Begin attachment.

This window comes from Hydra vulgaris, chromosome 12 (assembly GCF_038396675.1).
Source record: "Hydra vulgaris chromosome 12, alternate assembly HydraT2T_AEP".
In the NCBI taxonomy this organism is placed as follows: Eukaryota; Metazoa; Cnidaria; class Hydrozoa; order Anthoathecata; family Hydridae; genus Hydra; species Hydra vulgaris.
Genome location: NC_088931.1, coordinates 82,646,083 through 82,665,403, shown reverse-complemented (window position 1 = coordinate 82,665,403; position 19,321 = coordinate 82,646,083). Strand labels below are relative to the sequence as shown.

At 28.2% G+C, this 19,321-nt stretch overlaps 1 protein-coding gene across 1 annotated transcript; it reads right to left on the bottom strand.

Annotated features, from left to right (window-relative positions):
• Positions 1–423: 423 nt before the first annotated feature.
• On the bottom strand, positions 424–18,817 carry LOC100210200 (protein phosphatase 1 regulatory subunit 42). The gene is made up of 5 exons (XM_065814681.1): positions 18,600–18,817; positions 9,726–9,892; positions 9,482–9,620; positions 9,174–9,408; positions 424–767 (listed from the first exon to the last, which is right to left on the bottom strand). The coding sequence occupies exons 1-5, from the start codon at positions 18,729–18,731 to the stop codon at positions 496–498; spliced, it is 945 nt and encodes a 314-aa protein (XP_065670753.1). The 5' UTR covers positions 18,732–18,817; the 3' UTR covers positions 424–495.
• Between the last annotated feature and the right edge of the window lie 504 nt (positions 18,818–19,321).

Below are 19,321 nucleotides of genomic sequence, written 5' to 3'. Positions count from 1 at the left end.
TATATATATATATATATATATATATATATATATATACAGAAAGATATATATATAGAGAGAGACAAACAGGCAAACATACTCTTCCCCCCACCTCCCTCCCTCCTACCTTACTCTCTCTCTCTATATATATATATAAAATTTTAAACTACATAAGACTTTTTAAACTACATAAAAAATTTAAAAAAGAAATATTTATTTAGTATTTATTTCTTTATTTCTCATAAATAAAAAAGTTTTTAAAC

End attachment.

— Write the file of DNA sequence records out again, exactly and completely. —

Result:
This window comes from Hydra vulgaris, chromosome 12 (assembly GCF_038396675.1).
Source record: "Hydra vulgaris chromosome 12, alternate assembly HydraT2T_AEP".
In the NCBI taxonomy this organism is placed as follows: Eukaryota; Metazoa; Cnidaria; class Hydrozoa; order Anthoathecata; family Hydridae; genus Hydra; species Hydra vulgaris.
Genome location: NC_088931.1, coordinates 82,646,083 through 82,665,403, shown reverse-complemented (window position 1 = coordinate 82,665,403; position 19,321 = coordinate 82,646,083). Strand labels below are relative to the sequence as shown.

At 28.2% G+C, this 19,321-nt stretch overlaps 1 protein-coding gene across 1 annotated transcript; it reads right to left on the bottom strand.

Annotated features, from left to right (window-relative positions):
• Positions 1–423: 423 nt before the first annotated feature.
• On the bottom strand, positions 424–18,817 carry LOC100210200 (protein phosphatase 1 regulatory subunit 42). The gene is made up of 5 exons (XM_065814681.1): positions 18,600–18,817; positions 9,726–9,892; positions 9,482–9,620; positions 9,174–9,408; positions 424–767 (listed from the first exon to the last, which is right to left on the bottom strand). The coding sequence occupies exons 1-5, from the start codon at positions 18,729–18,731 to the stop codon at positions 496–498; spliced, it is 945 nt and encodes a 314-aa protein (XP_065670753.1). The 5' UTR covers positions 18,732–18,817; the 3' UTR covers positions 424–495.
• Between the last annotated feature and the right edge of the window lie 504 nt (positions 18,818–19,321).

Below are 19,321 nucleotides of genomic sequence, written 5' to 3'. Positions count from 1 at the left end.
TATATATATATATATATATATATATATATATATATACAGAAAGATATATATATAGAGAGAGACAAACAGGCAAACATACTCTTCCCCCCACCTCCCTCCCTCCTACCTTACTCTCTCTCTCTATATATATATATAAAATTTTAAACTACATAAGACTTTTTAAACTACATAAAAAATTTAAAAAAGAAATATTTATTTAGTATTTATTTCTTTATTTCTCATAAATAAAAAAGTTTTTAAAC